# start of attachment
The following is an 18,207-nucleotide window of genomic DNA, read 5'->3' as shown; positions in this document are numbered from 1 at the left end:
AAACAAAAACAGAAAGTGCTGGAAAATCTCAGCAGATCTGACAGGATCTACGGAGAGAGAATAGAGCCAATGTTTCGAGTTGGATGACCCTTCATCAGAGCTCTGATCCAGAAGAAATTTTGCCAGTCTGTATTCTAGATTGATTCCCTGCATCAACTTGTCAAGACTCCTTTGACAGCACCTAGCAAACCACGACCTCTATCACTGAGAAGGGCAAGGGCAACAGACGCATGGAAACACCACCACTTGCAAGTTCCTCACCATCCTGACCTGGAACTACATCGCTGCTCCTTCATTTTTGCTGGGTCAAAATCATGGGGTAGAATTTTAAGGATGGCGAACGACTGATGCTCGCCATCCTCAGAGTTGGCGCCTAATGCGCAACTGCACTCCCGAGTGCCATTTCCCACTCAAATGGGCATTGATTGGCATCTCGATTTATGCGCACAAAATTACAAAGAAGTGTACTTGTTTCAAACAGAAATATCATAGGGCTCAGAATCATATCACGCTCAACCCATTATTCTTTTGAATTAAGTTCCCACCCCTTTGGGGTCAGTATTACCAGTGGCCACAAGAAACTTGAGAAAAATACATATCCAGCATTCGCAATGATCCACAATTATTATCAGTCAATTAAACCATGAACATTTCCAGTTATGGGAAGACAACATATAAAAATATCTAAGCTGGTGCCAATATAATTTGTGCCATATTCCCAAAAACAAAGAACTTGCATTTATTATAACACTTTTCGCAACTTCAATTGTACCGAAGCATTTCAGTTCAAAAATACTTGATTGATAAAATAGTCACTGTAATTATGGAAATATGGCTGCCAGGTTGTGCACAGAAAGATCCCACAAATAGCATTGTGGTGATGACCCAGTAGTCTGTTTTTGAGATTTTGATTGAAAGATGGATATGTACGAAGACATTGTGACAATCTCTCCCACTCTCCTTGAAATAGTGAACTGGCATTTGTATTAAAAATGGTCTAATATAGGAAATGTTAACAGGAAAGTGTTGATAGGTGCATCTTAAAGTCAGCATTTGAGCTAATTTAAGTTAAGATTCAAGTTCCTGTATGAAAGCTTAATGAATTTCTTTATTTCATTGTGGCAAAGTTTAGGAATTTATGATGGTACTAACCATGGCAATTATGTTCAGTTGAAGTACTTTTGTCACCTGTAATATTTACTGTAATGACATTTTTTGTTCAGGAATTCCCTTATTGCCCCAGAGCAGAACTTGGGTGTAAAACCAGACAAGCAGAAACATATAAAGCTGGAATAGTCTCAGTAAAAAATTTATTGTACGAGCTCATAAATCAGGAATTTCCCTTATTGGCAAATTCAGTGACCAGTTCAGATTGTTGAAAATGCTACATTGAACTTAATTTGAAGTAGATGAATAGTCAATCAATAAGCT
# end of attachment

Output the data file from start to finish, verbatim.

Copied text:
The following is an 18,207-nucleotide window of genomic DNA, read 5'->3' as shown; positions in this document are numbered from 1 at the left end:
AAACAAAAACAGAAAGTGCTGGAAAATCTCAGCAGATCTGACAGGATCTACGGAGAGAGAATAGAGCCAATGTTTCGAGTTGGATGACCCTTCATCAGAGCTCTGATCCAGAAGAAATTTTGCCAGTCTGTATTCTAGATTGATTCCCTGCATCAACTTGTCAAGACTCCTTTGACAGCACCTAGCAAACCACGACCTCTATCACTGAGAAGGGCAAGGGCAACAGACGCATGGAAACACCACCACTTGCAAGTTCCTCACCATCCTGACCTGGAACTACATCGCTGCTCCTTCATTTTTGCTGGGTCAAAATCATGGGGTAGAATTTTAAGGATGGCGAACGACTGATGCTCGCCATCCTCAGAGTTGGCGCCTAATGCGCAACTGCACTCCCGAGTGCCATTTCCCACTCAAATGGGCATTGATTGGCATCTCGATTTATGCGCACAAAATTACAAAGAAGTGTACTTGTTTCAAACAGAAATATCATAGGGCTCAGAATCATATCACGCTCAACCCATTATTCTTTTGAATTAAGTTCCCACCCCTTTGGGGTCAGTATTACCAGTGGCCACAAGAAACTTGAGAAAAATACATATCCAGCATTCGCAATGATCCACAATTATTATCAGTCAATTAAACCATGAACATTTCCAGTTATGGGAAGACAACATATAAAAATATCTAAGCTGGTGCCAATATAATTTGTGCCATATTCCCAAAAACAAAGAACTTGCATTTATTATAACACTTTTCGCAACTTCAATTGTACCGAAGCATTTCAGTTCAAAAATACTTGATTGATAAAATAGTCACTGTAATTATGGAAATATGGCTGCCAGGTTGTGCACAGAAAGATCCCACAAATAGCATTGTGGTGATGACCCAGTAGTCTGTTTTTGAGATTTTGATTGAAAGATGGATATGTACGAAGACATTGTGACAATCTCTCCCACTCTCCTTGAAATAGTGAACTGGCATTTGTATTAAAAATGGTCTAATATAGGAAATGTTAACAGGAAAGTGTTGATAGGTGCATCTTAAAGTCAGCATTTGAGCTAATTTAAGTTAAGATTCAAGTTCCTGTATGAAAGCTTAATGAATTTCTTTATTTCATTGTGGCAAAGTTTAGGAATTTATGATGGTACTAACCATGGCAATTATGTTCAGTTGAAGTACTTTTGTCACCTGTAATATTTACTGTAATGACATTTTTTGTTCAGGAATTCCCTTATTGCCCCAGAGCAGAACTTGGGTGTAAAACCAGACAAGCAGAAACATATAAAGCTGGAATAGTCTCAGTAAAAAATTTATTGTACGAGCTCATAAATCAGGAATTTCCCTTATTGGCAAATTCAGTGACCAGTTCAGATTGTTGAAAATGCTACATTGAACTTAATTTGAAGTAGATGAATAGTCAATCAATAAGCT